compensation agreement with Rapaport for their assertion that he is a non-retained expert.
The Court believes Defendants did not provide additional reasoning for not including the
required expert report because Defendants believed they did not have to. However, Defendants
must still adhere to the required disclosures under Rule 26(a)(2)(B). The Court will grant an
extension for Defendants to properly disclose Rapaport’s expert report under Rule 26(a)(2)(B).
See Broxterman v. State Farm Lloyds, No. 4:14-CV-661, 2015 WL 11072132, at *3 (E.D. Tex.
Oct. 19, 2015). The report must be limited to the subject matter outlined in Rapaport’s article.
Plaintiffs may depose Rapaport regarding the opinions included in the written report.
Importance of the Testimony
Defendants state that Rapaport will testify regarding matters in an article authored by him,
including a description of “why using EGLI as a grading laboratory deceives consumers and
misrepresents diamond quality.” (Dkt. #259 at p. 2). Defendants state that Rapaport will opine on
why “the use of third-party grading reports that overgrade diamonds should be discouraged with
mandatory disclosure requirements to all buyers, including consumers.” (Dkt. #259 at p. 2).
Defendants state “[t]hese opinions directly rebut Diamond Doctor’s contentions in the lawsuit.”
(Dkt. #259 at p. 2).
The Fifth Circuit has noted that the more important the witness, the more the factor weighs
in favor of allowing late designation. Broxterman, 2015 WL 11072132, at *4 (E.D. Tex. Oct. 19,
2015). The Court finds that Rapaport’s testimony will be important to Defendants, particularly to
defend against Plaintiffs claim for Defamation, Tortious Interference with Prospective Business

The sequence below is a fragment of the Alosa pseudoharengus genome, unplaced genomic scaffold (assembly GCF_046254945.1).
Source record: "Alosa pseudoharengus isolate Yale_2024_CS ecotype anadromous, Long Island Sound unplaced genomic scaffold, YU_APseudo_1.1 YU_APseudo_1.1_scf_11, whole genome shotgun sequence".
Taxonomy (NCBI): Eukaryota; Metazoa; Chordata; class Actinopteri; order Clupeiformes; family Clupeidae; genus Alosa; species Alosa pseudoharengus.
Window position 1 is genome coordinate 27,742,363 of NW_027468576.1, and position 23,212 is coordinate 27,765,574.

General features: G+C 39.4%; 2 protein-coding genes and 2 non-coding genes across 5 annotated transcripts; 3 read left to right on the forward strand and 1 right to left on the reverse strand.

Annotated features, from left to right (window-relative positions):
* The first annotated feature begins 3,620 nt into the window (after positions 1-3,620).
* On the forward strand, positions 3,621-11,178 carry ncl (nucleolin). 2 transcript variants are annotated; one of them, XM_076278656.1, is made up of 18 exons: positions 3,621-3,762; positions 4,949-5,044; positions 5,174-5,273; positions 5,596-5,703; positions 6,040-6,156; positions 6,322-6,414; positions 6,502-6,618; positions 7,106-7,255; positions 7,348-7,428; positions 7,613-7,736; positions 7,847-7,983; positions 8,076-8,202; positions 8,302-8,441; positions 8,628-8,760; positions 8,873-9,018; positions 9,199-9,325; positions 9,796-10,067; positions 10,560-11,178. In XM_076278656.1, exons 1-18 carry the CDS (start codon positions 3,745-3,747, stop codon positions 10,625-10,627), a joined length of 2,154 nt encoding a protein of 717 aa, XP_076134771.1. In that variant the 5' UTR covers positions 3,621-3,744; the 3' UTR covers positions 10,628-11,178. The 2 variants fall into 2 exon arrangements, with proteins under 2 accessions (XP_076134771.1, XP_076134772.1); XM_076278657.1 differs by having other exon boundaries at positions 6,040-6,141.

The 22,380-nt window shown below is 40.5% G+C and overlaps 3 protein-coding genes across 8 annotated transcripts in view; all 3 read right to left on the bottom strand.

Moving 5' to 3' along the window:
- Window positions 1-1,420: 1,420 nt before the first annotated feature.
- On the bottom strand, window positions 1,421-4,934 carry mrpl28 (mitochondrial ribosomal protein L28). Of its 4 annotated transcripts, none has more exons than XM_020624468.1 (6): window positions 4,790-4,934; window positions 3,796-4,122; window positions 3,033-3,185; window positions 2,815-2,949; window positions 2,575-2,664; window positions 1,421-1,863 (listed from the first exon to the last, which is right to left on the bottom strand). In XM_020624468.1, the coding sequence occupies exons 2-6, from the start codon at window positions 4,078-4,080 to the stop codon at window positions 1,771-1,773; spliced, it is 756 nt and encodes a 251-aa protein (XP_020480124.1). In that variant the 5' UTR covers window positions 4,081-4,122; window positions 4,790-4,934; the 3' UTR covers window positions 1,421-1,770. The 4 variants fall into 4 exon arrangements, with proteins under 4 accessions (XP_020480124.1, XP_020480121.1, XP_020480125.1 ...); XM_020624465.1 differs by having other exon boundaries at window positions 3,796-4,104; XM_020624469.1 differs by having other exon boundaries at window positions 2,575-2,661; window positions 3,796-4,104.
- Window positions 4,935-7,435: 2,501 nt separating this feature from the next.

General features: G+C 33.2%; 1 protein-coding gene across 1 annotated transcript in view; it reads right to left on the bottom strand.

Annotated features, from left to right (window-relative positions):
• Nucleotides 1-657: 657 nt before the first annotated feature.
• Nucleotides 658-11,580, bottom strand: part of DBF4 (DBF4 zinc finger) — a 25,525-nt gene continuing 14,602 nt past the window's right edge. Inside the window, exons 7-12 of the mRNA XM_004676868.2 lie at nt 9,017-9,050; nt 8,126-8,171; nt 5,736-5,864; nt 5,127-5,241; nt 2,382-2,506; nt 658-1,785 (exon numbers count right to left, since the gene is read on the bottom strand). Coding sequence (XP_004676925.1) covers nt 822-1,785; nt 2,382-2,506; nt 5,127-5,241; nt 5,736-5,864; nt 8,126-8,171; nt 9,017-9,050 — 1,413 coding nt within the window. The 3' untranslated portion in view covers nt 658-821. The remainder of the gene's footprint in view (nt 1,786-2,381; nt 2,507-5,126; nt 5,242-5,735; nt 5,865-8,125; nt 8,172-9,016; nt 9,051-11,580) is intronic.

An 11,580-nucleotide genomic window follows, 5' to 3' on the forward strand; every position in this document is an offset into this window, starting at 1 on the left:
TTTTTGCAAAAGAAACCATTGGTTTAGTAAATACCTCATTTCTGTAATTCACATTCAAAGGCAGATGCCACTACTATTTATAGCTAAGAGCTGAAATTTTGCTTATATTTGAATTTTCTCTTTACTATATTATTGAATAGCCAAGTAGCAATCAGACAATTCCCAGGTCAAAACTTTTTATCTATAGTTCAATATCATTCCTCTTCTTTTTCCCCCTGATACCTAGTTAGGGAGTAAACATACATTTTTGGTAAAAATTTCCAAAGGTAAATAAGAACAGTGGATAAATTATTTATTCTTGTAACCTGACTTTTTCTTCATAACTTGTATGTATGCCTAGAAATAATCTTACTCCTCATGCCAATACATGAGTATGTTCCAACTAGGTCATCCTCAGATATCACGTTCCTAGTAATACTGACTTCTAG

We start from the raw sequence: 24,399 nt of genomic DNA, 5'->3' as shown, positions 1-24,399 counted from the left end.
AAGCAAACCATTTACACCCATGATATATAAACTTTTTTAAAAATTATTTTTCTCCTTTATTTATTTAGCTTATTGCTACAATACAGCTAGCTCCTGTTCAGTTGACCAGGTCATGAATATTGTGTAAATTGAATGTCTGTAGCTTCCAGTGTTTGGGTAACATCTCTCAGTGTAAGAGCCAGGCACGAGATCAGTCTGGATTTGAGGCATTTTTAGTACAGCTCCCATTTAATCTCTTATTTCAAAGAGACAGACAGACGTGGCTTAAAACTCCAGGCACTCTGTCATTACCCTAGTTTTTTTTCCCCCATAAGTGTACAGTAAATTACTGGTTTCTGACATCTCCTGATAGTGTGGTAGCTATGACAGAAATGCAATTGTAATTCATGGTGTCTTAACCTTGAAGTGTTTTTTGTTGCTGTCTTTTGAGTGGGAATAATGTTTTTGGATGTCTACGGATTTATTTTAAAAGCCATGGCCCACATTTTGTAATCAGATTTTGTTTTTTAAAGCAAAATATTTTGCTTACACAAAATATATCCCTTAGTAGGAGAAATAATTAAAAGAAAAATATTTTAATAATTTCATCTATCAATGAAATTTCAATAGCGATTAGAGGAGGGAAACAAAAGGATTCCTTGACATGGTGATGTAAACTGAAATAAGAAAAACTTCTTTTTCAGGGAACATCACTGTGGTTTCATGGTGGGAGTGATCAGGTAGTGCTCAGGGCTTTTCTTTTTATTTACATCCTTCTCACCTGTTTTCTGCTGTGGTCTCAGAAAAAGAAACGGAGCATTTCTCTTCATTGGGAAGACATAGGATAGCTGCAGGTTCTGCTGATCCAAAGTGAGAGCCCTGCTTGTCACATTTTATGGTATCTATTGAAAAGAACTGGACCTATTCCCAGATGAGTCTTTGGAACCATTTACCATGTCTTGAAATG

Relations, and Business Disparagement. An extension is appropriate for Defendants to disclose
adequate written reports as required by Rule 26(a)(2)(B).
Potential Prejudice to the Opposing Party
The purpose of Rule 26(a)(2) is to provide an opposing party with fair notice of the content
of the expert’s testimony. Plaintiffs assert they will be prejudiced by the increased time and
expense of preparing for unknown testimony from the improperly disclosed expert witness.
Defendants allege that the content provided in the original report and in Rapaport’s article gives
Plaintiffs fair notice of the content of Rapaport’s testimony.
In February 2017, Plaintiffs received notice that Defendants designated Rapaport as a nonretained expert and received the article setting forth the matters on which he is expected to testify.
Rapaport’s article describes in detail Rapaport’s opinions regarding EGLI diamond grading.
Defendants assert that Rapaport’s testimony will be limited to his opinions on diamond grading
outlined in his article. Although this disclosure is not adequate under Rule 26(a)(2)(B), the Court
does not believe Plaintiffs will suffer significant prejudice if Defendants are granted an extension
to disclose a full expert report reflecting these previously disclosed opinions. Further, Plaintiffs
are permitted to depose Rapaport regarding the opinions in the expert report.
The Possibility of an Extension to Cure Such Prejudice
An extension is the preferred means of dealing with a party’s attempt to designate a witness
out of time. Campbell v. Keystone Aerial Surveys, 138 F.3d 996, 1001 (5th Cir. 1998). “The goal
of imposing the sanction of striking an expert witness is not to ameliorate prejudice, but rather to
punish the offender and deter future dilatory conduct.” Broxterman, 2015 WL 11072132, at *4.
Plaintiffs argue that the Court already extended the parties’ expert deadlines and the
deadline to designate and disclose rebuttal experts passed more than four months ago (Dkt. #246
at p. 9). Although these deadlines have passed, the Court finds that granting an extension to allow
Defendants to produce Rapaport’s full written report, limited to the subject matter outlined in his
article, will clarify which matters in his article he will testify about and allow Plaintiffs to prepare
It is therefore ORDERED that Plaintiffs’ Motion to Strike the Expert Designation of
Martin Rapaport (Dkt. #246) is hereby DENIED. It is further ordered that an extension is
GRANTED to amend the disclosure for Defendants’ expert designation of Martin Rapaport in
accordance with Rule 26(a)(2)(B) within ten (10) days of this order. Plaintiffs may depose
Rapaport regarding the opinions included in the written report.
SIGNED this 10th day of July, 2017.
AMOS L. MAZZANT
UNITED STATES DISTRICT JUDGE